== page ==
Editor's Note: The author, a Colorado resident and Common Cause activist, became disabled as an adult due to medical malpractice. Some of her disabilities are visible to the naked eye, while others are not, meaning her disabilities can also be considered 'chronic illness' or 'invisible illness.' To protect her privacy, she is identified here by her first name only.
Net neutrality matters to me as a disabled person because the internet is my primary source of socialization, entertainment, and news. I wasn't always disabled or chronically ill.
Most of my life, I was able-bodied and healthy, and I didn't have to think about access or lack of access to all the little things in life, like the grocery store or the basement level of my house. Now, I think about everything: What can my body do? What can I afford on my disability income? Will I be able to cook my own meals today or read a book?
Without the internet, I'd be devastatingly isolated as a disabled person. I've thought a lot about what it would have been like if I'd been disabled/chronically ill in any other era without internet, and the picture is lonely. I would have lost most, if not all, of my friends. I wouldn't have access to the simple entertainment that keeps me from despairing on the hardest days. I wouldn't be able to research information about medical resources that I desperately need.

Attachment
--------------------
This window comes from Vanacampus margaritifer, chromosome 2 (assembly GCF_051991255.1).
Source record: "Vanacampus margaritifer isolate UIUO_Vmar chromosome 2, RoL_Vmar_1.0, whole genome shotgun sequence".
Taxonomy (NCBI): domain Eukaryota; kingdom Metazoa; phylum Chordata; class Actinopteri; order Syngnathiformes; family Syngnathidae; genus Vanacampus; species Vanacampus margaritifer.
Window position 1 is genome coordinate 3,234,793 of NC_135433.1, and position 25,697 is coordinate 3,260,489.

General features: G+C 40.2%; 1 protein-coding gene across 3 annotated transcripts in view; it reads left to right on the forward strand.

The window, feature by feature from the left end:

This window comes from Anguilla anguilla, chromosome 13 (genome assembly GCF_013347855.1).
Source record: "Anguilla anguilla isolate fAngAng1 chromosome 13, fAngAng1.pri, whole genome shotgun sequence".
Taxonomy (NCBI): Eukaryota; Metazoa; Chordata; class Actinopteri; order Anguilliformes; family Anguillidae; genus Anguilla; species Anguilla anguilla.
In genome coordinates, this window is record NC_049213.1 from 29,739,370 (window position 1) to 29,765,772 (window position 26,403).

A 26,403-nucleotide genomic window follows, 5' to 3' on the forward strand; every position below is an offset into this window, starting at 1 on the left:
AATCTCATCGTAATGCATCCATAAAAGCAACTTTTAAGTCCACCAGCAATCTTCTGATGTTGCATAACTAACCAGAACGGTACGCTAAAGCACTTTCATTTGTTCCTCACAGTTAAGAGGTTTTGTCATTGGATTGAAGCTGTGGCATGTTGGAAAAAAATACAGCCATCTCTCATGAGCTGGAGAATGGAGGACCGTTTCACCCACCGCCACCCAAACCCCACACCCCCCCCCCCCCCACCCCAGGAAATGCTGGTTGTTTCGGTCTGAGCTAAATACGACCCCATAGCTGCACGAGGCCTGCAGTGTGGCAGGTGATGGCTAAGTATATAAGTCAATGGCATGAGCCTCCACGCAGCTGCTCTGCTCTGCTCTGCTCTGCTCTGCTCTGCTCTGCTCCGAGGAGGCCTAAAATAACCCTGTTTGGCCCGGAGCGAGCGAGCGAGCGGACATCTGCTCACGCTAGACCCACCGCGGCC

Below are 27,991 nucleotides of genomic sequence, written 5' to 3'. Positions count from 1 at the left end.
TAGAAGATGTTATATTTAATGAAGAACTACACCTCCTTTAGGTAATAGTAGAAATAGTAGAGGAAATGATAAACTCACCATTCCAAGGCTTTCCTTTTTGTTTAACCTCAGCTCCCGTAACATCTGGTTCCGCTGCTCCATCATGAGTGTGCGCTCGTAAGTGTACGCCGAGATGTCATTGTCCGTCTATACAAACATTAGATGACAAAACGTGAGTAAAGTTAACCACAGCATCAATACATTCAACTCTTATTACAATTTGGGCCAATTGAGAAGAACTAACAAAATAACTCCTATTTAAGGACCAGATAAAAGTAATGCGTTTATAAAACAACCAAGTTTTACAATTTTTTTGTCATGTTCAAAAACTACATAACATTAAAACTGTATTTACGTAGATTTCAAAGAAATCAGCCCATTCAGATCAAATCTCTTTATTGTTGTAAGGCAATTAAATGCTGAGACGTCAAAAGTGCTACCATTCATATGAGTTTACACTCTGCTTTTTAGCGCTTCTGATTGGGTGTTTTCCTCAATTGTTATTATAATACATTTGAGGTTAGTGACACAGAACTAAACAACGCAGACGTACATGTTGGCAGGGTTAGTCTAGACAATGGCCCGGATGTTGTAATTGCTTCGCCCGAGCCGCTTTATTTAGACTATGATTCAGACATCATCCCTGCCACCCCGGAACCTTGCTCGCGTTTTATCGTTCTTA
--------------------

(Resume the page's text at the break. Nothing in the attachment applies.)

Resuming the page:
Doing away with net neutrality could mean doing away with the affordability of internet access. Affordability might not mean much to you if you're able-bodied, have a job, and are working toward a promotion so that you can save for more creature comforts. But if you're disabled on a fixed income that's less than $1,000 per month, internet access and prices matter very much. Less than $1K per month is a typical income for a disabled person. From that amount, we need to somehow pay for everything.
For many people in the net neutrality fight, it's about an ideal, and that's wonderful. But for the millions of disabled, ill, and isolated Americans, net neutrality is more than an ideal: It's about affording the small laugh a silly puppy video gives us when we haven't smiled in weeks. It's about seeing our family's pictures when we're too weak to speak to them on the phone. It's about dictating an email and sending it freely when our hands are in too much pain to write a postcard.
For me and other disabled and chronically ill Americans, net neutrality is a daily concern that keeps our lifeline to the world affordable when there is already so little within our grasp. Net neutrality must be upheld."
Office: Common Cause National
Issues: Media and Democracy
Tags: Net Neutrality